“Come on child, work with me here!”
When parenting has been quite the battleground, parents may understandably feel so desperately in need of some proof, or at least some semblance of hope, that their increased patience and kindness are paying off! Yet, sometimes, not only does the child not express gratitude, but their protests get even louder! The spirited child tends to be so much less compliant than a child with a different personality type. And hence they often, very sadly, attract a lot of pressure and hostility at home, kindy, school and in their social group.
Gordon Neufeld, a developmental psychologist, explains that taking the authoritarian approach with the “alpha children” is like pouring gasoline on the fire. These children have so often felt very controlled, powerless, blamed and misunderstood for acting in ways that often feel beyond their control. They have often lost some of their trust in their parent’s and teachers’ belief in them. When the parent or guardian loses belief in the child, how are they to believe in themselves? We need this new peaceful parenting model to guide these strong, passionate, strong-willed souls. Allowing them to bring their amazing gifts to the world.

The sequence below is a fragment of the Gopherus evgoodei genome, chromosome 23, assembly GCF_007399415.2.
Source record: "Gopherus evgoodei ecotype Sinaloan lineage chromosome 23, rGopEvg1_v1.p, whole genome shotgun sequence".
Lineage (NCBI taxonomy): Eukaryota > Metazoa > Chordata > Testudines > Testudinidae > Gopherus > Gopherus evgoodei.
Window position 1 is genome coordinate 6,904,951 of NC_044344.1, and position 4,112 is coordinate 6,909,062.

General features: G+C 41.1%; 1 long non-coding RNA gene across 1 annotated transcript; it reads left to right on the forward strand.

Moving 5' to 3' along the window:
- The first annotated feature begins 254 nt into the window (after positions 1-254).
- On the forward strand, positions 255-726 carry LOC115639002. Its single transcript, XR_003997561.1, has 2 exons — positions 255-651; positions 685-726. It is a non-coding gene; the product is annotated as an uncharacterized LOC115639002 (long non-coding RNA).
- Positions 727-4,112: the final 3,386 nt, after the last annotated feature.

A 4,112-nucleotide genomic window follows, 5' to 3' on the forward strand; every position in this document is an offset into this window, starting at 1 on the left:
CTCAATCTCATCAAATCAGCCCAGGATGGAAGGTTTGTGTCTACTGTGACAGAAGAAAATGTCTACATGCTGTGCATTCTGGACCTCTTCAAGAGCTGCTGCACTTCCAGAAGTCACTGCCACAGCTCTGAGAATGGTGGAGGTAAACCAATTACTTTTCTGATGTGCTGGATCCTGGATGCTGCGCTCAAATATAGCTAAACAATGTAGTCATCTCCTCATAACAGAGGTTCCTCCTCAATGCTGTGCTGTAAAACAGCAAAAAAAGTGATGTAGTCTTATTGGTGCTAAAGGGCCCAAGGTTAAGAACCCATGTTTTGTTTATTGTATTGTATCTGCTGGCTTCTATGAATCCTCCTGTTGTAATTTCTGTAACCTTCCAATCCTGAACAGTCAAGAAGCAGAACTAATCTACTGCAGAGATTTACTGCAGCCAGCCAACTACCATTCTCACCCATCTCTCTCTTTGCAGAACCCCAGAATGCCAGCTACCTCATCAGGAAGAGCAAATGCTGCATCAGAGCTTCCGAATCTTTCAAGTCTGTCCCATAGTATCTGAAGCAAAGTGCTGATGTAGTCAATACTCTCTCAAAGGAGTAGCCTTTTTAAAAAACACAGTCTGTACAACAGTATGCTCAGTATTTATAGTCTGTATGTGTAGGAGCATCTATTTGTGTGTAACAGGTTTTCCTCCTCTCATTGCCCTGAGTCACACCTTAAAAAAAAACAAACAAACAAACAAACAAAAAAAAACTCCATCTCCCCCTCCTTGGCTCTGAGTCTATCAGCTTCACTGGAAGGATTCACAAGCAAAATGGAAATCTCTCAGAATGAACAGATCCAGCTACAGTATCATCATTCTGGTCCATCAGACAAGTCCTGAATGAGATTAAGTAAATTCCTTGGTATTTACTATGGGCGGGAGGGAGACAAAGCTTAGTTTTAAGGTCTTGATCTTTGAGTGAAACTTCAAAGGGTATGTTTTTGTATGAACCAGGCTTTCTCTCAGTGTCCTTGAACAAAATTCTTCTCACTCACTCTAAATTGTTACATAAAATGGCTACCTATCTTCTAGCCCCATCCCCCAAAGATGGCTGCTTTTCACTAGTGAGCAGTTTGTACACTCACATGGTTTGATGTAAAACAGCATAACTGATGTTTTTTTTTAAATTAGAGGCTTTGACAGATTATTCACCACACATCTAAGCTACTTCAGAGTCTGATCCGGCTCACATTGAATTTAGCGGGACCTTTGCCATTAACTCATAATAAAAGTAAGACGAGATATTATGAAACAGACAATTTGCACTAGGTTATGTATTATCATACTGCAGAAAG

What does work well in guiding your strong-willed child to be the best and brightest versions of themselves?
- Put an increased focus on making it safe for your sensitive emotional child to express their true thoughts and feelings. Without open lines of communication, they can feel like exploding!
- Increase the amount of time you carve out for one-on-one quality time with your child
- Play and laughter are essential pieces in the puzzle! Especially power-reversal games where the parent takes the less powerful, less intelligent, less on-to-it role.